Top 10 Atheism Quotes

by Luke Muehlhauser on March 23, 2010 in Quotes

There are hundreds of great atheism quotes out there. Like most skillful turns of phrase, they all sound good. But there are many I disagree with, for example “All thinking men are atheists” (Ernest Hemmingway).

Or consider this Julian Baggini quote: “Goblins, hobbits… truly everlasting gobstoppers… God is just one of the things that atheists don’t believe in, it just happens to be the thing that, for historical reasons, gave them their name.” Actually, no. Perhaps we could say that God is just one of many things that naturalists don’t believe in, or something like that, but atheism is defined only by a lack of belief in gods.

There are hundreds of other atheism quotes to choose from,1 but these are the ones that strike me most deeply right now.

My 10 favorite atheism quotes

When   you   understand  why   you   dismiss   all   the   other   possible   gods,   you  will understand why I dismiss yours.

Stephen  Roberts

When I was a kid I had an  imaginary  friend and I used to think that he went everywhere with me, and that I could talk to him and that he could hear me, and that he could grant me wishes and stuff. And then I grew up, and I stopped going to church.

Jimmy Carr

Believe nothing,
No matter where you read it,
Or who has said it,
Not even if I have said it,
Unless it agrees with your own reason
And your own common sense.

Buddha

To understand via the heart is not to understand.

Michel de Montaigne

I don’t know if God exists, but it would be better for His reputation if He didn’t.

Jules Renard

Give a man a fish and he will eat for a day; teach a man to fish and he will eat for a lifetime; give a man religion and he will die praying for a fish.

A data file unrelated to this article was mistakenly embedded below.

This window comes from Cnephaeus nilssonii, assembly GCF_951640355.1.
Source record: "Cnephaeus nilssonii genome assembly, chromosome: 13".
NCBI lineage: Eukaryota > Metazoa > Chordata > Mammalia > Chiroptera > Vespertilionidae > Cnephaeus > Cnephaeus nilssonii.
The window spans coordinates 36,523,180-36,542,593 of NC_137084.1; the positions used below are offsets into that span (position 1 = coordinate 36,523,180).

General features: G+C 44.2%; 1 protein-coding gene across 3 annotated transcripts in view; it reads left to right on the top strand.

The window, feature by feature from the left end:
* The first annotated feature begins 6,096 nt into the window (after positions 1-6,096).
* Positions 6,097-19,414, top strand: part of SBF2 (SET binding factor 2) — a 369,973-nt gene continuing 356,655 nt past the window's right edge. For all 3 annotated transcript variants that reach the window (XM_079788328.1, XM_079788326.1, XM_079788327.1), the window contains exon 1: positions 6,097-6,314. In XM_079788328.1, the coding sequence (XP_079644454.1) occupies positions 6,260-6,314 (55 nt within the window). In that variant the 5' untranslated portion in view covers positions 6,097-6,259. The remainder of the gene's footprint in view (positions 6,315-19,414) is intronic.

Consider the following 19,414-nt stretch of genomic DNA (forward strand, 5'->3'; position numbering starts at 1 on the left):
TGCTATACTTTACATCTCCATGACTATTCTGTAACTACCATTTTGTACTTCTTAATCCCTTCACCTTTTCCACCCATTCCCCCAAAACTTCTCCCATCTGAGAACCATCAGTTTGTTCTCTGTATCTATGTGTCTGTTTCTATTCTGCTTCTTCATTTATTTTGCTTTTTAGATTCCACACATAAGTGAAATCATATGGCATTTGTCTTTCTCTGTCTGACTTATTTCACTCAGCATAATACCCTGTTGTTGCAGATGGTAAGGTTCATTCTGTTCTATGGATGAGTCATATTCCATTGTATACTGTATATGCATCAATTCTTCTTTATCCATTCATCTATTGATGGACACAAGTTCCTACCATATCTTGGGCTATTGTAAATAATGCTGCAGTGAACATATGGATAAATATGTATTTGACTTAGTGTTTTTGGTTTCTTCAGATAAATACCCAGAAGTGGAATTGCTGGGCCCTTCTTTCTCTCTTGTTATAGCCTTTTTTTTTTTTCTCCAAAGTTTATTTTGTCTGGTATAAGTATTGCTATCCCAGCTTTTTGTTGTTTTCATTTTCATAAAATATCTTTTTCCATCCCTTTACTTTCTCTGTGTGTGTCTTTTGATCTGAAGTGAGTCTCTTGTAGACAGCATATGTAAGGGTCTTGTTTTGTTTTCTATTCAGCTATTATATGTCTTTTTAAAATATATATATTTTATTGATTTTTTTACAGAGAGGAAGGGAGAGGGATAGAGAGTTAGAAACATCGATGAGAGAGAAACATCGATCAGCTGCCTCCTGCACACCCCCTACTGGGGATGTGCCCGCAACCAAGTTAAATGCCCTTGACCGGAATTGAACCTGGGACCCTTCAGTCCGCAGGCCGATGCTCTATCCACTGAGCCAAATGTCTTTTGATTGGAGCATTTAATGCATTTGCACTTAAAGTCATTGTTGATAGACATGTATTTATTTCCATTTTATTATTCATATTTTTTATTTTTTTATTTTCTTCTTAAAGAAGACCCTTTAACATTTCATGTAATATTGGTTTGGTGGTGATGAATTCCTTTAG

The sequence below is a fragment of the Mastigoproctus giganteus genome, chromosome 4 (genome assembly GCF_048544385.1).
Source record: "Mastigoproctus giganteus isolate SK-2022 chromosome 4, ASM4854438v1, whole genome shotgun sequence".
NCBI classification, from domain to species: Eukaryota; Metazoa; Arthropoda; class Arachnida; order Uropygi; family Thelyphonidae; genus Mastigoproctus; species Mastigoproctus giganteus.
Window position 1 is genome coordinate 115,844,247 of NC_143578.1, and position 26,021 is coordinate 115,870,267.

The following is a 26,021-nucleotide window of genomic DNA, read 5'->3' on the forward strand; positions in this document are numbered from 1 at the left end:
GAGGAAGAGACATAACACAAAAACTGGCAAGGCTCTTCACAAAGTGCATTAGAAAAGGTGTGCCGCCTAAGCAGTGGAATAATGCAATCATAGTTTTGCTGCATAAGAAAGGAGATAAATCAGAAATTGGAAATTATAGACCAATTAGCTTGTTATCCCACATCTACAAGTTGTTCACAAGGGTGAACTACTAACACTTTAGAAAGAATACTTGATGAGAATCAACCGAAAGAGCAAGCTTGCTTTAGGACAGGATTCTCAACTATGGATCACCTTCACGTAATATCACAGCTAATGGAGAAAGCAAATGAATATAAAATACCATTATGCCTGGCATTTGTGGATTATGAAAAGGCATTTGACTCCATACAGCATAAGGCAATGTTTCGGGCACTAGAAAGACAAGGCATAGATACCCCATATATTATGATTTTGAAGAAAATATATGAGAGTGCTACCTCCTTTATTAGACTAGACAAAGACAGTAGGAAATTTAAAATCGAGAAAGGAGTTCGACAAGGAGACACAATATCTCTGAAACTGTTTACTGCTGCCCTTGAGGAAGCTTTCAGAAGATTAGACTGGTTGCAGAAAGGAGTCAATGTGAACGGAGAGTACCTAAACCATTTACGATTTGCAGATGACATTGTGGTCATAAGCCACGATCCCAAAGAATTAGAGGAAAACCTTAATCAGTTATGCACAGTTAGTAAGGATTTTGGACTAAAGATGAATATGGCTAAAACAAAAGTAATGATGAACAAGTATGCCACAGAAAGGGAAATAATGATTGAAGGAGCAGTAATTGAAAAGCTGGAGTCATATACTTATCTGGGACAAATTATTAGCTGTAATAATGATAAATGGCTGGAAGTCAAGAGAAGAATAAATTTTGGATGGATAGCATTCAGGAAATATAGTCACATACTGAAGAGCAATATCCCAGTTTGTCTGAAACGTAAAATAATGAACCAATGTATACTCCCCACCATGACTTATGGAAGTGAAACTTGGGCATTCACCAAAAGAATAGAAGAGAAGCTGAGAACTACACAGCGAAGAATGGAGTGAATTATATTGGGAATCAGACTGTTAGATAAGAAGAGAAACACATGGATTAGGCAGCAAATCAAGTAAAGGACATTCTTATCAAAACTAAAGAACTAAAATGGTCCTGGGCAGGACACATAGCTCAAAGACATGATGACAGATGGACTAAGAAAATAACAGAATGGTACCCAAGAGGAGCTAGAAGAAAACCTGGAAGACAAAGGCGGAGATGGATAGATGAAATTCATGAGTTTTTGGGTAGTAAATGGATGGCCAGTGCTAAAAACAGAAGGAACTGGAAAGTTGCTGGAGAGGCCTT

Anonymous

Do not pass by my epitaph, traveler.
But having stopped, listen and learn, then go your way.
There is no boat in Hades, no ferryman Charon,
No caretaker Aiakos, no dog Cerberus.
All we who are dead below
Have become bones and ashes, but nothing else.
I have spoken to you honestly, go on, traveler,
Lest even while dead I seem talkative to you.

Ancient Roman tombstone

An atheist doesn’t have to be someone who thinks he has a proof that there can’t be a god. He only has to be someone who believes that the evidence on the God question is at a similar level to the evidence on the werewolf question.

John McCarthy

Men never commit evil so fully and joyfully as when they do it for religious convictions.

Blaise Pascal

Religion is regarded by the common people as true, by the wise as false, and by rulers as useful.

Anonymous

  1. Atheism quote lists: 1 2 3 4 5 6 7 8 9 10. Also see these anti-atheism quotes. []

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{ 105 comments… read them below or add one }

manicstreetpreacher March 23, 2010 at 6:21 am

Most people cannot bear sitting in church for an hour on a Sunday. How are they supposed to live somewhere very similar to it for an eternity?

– Mark Twain

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Mark March 23, 2010 at 6:26 am

Famous one, but: “To you, I’m an atheist; to God, I’m the loyal opposition.” — Woody Allen

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Haukur March 23, 2010 at 6:44 am

“Religion is regarded by the common people as true, by the wise as false, and by rulers as useful. – Seneca the Younger”

Seneca? The pious Stoic guy? Where is he supposed to have said that? Looks bogus to me.

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Lee A. P. March 23, 2010 at 6:44 am

This version of the Buddha quote is better. I wonder how accurate this is to the original though:

“Do not believe in anything simply because you have heard it. Do not believe in anything simply because it is spoken and rumored by many. Do not believe in anything simply because it is found written in your religious books. Do not believe in anything merely on the authority of your teachers and elders. Do not believe in traditions because they have been handed down for many generations. But after observation and analysis, when you find that anything agrees with reason and is conducive to the good and benefit of one and all, then accept it and live up to it.”

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Silver Bullet March 23, 2010 at 6:48 am

This one is my own: ” God does not work in mysterious ways – he works in ways that are indistinguishable from his non-existence”